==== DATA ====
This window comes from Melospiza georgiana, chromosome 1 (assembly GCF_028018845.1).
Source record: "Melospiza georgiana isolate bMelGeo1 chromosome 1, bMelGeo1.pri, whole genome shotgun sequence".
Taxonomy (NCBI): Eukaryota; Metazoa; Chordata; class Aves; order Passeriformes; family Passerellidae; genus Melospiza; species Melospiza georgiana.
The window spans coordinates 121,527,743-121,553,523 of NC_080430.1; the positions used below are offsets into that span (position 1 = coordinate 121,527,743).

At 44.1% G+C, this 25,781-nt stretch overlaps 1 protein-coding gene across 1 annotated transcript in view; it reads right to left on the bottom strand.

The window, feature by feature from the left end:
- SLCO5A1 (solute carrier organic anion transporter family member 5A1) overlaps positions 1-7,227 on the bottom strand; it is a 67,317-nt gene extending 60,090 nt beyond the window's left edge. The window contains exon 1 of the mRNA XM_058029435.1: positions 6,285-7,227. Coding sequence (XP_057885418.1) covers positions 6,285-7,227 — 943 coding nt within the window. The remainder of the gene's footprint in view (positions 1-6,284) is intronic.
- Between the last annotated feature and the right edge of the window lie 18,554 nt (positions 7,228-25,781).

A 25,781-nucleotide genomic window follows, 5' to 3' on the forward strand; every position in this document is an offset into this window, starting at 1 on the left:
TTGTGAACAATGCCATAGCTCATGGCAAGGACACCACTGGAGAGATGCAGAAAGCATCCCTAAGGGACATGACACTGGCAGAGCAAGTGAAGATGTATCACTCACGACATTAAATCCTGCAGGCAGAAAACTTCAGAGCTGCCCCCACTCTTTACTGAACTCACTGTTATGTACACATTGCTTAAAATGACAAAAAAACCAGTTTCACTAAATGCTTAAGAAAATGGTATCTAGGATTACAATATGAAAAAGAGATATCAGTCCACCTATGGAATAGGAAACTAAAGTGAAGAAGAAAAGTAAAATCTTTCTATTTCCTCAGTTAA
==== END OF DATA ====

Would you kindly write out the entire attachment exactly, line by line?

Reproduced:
This window comes from Melospiza georgiana, chromosome 1 (assembly GCF_028018845.1).
Source record: "Melospiza georgiana isolate bMelGeo1 chromosome 1, bMelGeo1.pri, whole genome shotgun sequence".
Taxonomy (NCBI): Eukaryota; Metazoa; Chordata; class Aves; order Passeriformes; family Passerellidae; genus Melospiza; species Melospiza georgiana.
The window spans coordinates 121,527,743-121,553,523 of NC_080430.1; the positions used below are offsets into that span (position 1 = coordinate 121,527,743).

At 44.1% G+C, this 25,781-nt stretch overlaps 1 protein-coding gene across 1 annotated transcript in view; it reads right to left on the bottom strand.

The window, feature by feature from the left end:
- SLCO5A1 (solute carrier organic anion transporter family member 5A1) overlaps positions 1-7,227 on the bottom strand; it is a 67,317-nt gene extending 60,090 nt beyond the window's left edge. The window contains exon 1 of the mRNA XM_058029435.1: positions 6,285-7,227. Coding sequence (XP_057885418.1) covers positions 6,285-7,227 — 943 coding nt within the window. The remainder of the gene's footprint in view (positions 1-6,284) is intronic.
- Between the last annotated feature and the right edge of the window lie 18,554 nt (positions 7,228-25,781).

A 25,781-nucleotide genomic window follows, 5' to 3' on the forward strand; every position in this document is an offset into this window, starting at 1 on the left:
TTGTGAACAATGCCATAGCTCATGGCAAGGACACCACTGGAGAGATGCAGAAAGCATCCCTAAGGGACATGACACTGGCAGAGCAAGTGAAGATGTATCACTCACGACATTAAATCCTGCAGGCAGAAAACTTCAGAGCTGCCCCCACTCTTTACTGAACTCACTGTTATGTACACATTGCTTAAAATGACAAAAAAACCAGTTTCACTAAATGCTTAAGAAAATGGTATCTAGGATTACAATATGAAAAAGAGATATCAGTCCACCTATGGAATAGGAAACTAAAGTGAAGAAGAAAAGTAAAATCTTTCTATTTCCTCAGTTAA